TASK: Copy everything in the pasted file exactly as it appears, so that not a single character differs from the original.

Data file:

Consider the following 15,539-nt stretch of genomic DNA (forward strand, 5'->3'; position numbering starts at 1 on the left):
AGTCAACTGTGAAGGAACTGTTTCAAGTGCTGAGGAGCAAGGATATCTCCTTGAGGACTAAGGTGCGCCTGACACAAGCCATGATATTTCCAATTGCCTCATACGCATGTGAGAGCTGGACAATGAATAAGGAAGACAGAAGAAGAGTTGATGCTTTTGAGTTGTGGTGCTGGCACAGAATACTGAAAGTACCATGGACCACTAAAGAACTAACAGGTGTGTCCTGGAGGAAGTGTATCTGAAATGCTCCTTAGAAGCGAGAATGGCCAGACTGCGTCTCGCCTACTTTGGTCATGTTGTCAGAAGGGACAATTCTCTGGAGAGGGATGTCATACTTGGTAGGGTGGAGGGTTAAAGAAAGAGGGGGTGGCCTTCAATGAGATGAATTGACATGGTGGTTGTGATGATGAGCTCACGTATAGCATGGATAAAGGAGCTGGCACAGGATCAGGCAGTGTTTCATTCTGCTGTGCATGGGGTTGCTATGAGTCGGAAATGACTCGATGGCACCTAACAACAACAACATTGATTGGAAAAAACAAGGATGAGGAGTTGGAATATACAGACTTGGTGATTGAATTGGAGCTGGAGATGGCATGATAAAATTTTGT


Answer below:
Consider the following 15,539-nt stretch of genomic DNA (forward strand, 5'->3'; position numbering starts at 1 on the left):
AGTCAACTGTGAAGGAACTGTTTCAAGTGCTGAGGAGCAAGGATATCTCCTTGAGGACTAAGGTGCGCCTGACACAAGCCATGATATTTCCAATTGCCTCATACGCATGTGAGAGCTGGACAATGAATAAGGAAGACAGAAGAAGAGTTGATGCTTTTGAGTTGTGGTGCTGGCACAGAATACTGAAAGTACCATGGACCACTAAAGAACTAACAGGTGTGTCCTGGAGGAAGTGTATCTGAAATGCTCCTTAGAAGCGAGAATGGCCAGACTGCGTCTCGCCTACTTTGGTCATGTTGTCAGAAGGGACAATTCTCTGGAGAGGGATGTCATACTTGGTAGGGTGGAGGGTTAAAGAAAGAGGGGGTGGCCTTCAATGAGATGAATTGACATGGTGGTTGTGATGATGAGCTCACGTATAGCATGGATAAAGGAGCTGGCACAGGATCAGGCAGTGTTTCATTCTGCTGTGCATGGGGTTGCTATGAGTCGGAAATGACTCGATGGCACCTAACAACAACAACATTGATTGGAAAAAACAAGGATGAGGAGTTGGAATATACAGACTTGGTGATTGAATTGGAGCTGGAGATGGCATGATAAAATTTTGT